Underlying Imbalances:
Typically, an underlying weakness, often a deficiency of Lung and Spleen Qi, makes people with allergies susceptible to allergic reactions. Lung Qi is responsible for the proper function of the entire respiratory tract, including the nasal passages. Spleen Qi controls the transport of fluids in the body. When the Spleen is impaired, weakening digestive function, it can lead to an overproduction of mucous, which tends to collect in the lungs.

The goal of the acupuncturist is to develop a plan which relieves the patient's acute symptoms, while addressing the immune system imbalance at the root of the person's allergy problems.

Treatment with Chinese Herbs

Acute Symptoms:
The primary treatment strategy to alleviate allergy symptoms is to repel wind with herbs that are spicy and dispersing in nature. Some of the most popular wind-herbs are Japanese catnip, or Schizonepeta tenuifolie (jing jie) and Siler divaricata (fang feng.) Household herbs like scallions & ginger root (for wind-cold) and peppermint leaf and chrysanthemum flower (for wind-heat) also help repel wind from the body, but not as effectively as fang feng & jing jie.

A TCM herbalist will customize each formula to meet each patient's individual needs. For example, magnolia buds (xin yi hua) and xanthium fuit (cang er zi) are common herbs used to open stuffed nasal passages. Chrysanthemum flowers (ju hua) and cassia seeds (jue ming zi) can be added to sooth itchy eyes. Perilla seeds (zi su zi) or platycodon (jie geng) can alleviate chest tightness, open the bronchioles, alleviate cough and wheezing and clear phlegm from the lungs.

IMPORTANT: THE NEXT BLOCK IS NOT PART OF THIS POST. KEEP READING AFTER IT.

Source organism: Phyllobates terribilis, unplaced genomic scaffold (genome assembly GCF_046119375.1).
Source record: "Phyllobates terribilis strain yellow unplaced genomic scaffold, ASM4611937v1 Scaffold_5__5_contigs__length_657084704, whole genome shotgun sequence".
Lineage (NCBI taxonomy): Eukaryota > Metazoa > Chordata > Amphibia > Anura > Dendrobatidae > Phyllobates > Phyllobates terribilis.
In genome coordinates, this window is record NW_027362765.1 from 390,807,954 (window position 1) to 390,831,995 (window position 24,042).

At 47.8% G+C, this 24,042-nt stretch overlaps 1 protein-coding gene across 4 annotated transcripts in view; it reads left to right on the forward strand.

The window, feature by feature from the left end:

The weakness of Qi underlying seasonal allergies is treated with herbs that bolster Lung and Spleen function, such as codonopsis (dang shen), atractylodes (bai zhu), and honey-roasted licorice (zhi gan cao).

A classic formula for toning the immune system is Jade Windscreen (yu ping feng san), containing two herbs to bolster Lung and Spleen--astragalus root (huang qi) and atractylodes (bai zhu)-- and one herb to repel wind--siler (fang feng).

Another useful formula for allergy prevention is Six Gentlemen Decocotion (liu jun zi tang). This formula bolsters the Spleen and Lung AND contains to medicinals, pinellia (ban xia) and aged citrus peel (chen pi), which enhance the base formula's ability to clear mucous and dry dampness.

Again, a TCM herbalist will customize each formula to meet a patient's individual needs.

Treatment with Acupuncture

Acupuncture frequently relieves allergy symptoms immediately. Treatment plans for allergies vary, and the possible results range from temporary relief to complete remission. Gentle manipulation of points around the nose, such as Yintang, Bitong and Large Intestine 20, with massage or very fine needles, usually relieve nasal congestion and sneezing as soon as the needles are inserted. Points on the chest can open the bronchioles, alleviate chest tightness, wheezing, coughing and postnasal drip. Points on the arms and legs are often used to bolster Spleen and Lung Qi, addressing weaknesses underlying propensity to allergies.